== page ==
Life is all about balance, too much or too less of anything – and you have a problem.
My three favourite quotes from the book:
- A company’s culture is shaped by a lot of things, but this is one of the most important—you have to convey your priorities clearly and repeatedly.
- There’s nothing less confidence-inspiring than a person faking a knowledge they don’t possess. True authority and true leadership come from knowing who you are and not pretending to be anything else.
- Priorities are the few things that you’re going to spend a lot of time and a lot of capital on. Not only do you undermine their significance by having too many, but nobody is going to remember them all. “You’re going to seem unfocused,” he said. “You only get three.”
Overall, it was a nice and interesting read. It is a mix of biography, stories about the entertainment industry, a bit of history about Disney. Definitely one of the books one should read as a starter for anyone aspiring to be a leader of any kind.
Just finished watching a documentary film – The boy who harnessed the wind. An amazing documentary I must say.
It is based on a real story of William Kamkwamba who builds a wind mill and pumps water from a well to irrigate the farms.
The village in Malawi (Africa) where the boy lives has inconsistent rains. Villagers were farming Tobacco previously, but the trees were sold for the wood at throwaway prices because of irregular supply of Tobacco.
He got a chance to go to school where, one day he observes that the headlight on his science teacher’s bicycle glows when he pedals. There he discovers about dynamo that is attached to the bike. He then studies about harnessing Wind energy in the library and this happens when he was expelled from school for non payment of fees.
When famine comes by, he uses this idea to build a windmill using scrap materials, like the radiator fan, a dead battery of an old car and a pump. The windmill so built, charges the battery which in turn powers the pump to pump water from the well.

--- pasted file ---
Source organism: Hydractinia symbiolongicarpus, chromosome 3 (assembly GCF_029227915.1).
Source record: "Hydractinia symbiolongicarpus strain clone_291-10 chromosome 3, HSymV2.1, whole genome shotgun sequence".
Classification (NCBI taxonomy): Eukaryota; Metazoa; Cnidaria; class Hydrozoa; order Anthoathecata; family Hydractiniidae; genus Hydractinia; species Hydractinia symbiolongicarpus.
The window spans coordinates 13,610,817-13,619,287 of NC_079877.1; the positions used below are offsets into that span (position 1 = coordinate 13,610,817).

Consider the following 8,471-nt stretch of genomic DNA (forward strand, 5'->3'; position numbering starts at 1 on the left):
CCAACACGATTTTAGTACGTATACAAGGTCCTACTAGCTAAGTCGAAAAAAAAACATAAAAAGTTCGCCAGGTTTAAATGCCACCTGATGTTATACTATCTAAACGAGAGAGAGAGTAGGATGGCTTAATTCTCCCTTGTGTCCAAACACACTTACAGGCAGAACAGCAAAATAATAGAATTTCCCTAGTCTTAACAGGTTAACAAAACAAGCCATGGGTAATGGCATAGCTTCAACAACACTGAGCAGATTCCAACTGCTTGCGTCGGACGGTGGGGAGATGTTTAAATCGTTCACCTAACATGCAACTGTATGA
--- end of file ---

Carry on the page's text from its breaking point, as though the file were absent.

A key takeaway in this is – there is gold in scrap, provided you know what to do with it! An important lesson in this age of use-and-throw.
I came across this book titled “Spark: How exercise will improve the performance of your brain” which seemed interesting, so I picked it up on Kindle app and started reading it. It’s a well known fact that exercise is good for the body – it builds up strength in the bones, muscles and keeps the body in condition so that one can function properly.
But exercise boosting brain performance? That sounded very interesting to me, because while I had experienced the clarity of thought, and in general calm feeling after doing exercise, I never knew the exact science behind that.
The author, Dr John, describes in detail how exercise works for the brain – how brain is similar to other muscles in the body, wherein exercise can actually promote brain growth and improve intelligence and learning ability. This is backed by research studies conducted on rodents by various scientists over the years.
Over bodies have evolved over the millions of years to move around and hunt food, it is only animals that move around need a brain. The book cites an example of an underwater animal – Sea Squirt, which has a brain when it is born, but once it attaches itself to a rock or something else, it eats it’s own brain and lives like a plant for rest of it’s lifetime. It eats away it’s own brain because it doesn’t have to move!
An often heard saying about habit formation – one needs to consistently do something for 28 days, then it becomes a habit. The scientific reason behind this is – new neuron cells that are born (neurogenesis) in the brain must be recruited to some learning activity within 28 days, or else they die. Once they are recruited for activity they become part of the brain’s circuity.
The book also in quite detail, describes about stress – and how mild stress is actually good. But high levels of stress actually kill brain cells. One interesting fact that has been mentioned in the book is about how eating fruits and vegetables improves immunity. Over the years, plants evolved so that they cannot be eaten away by animals. So they started producing toxins in the fruits. By eating fruits and vegetables we are subjecting our body to mild stress, so due to body’s defence mechanism, our immunity strengthens, which then helps fight against infections and diseases.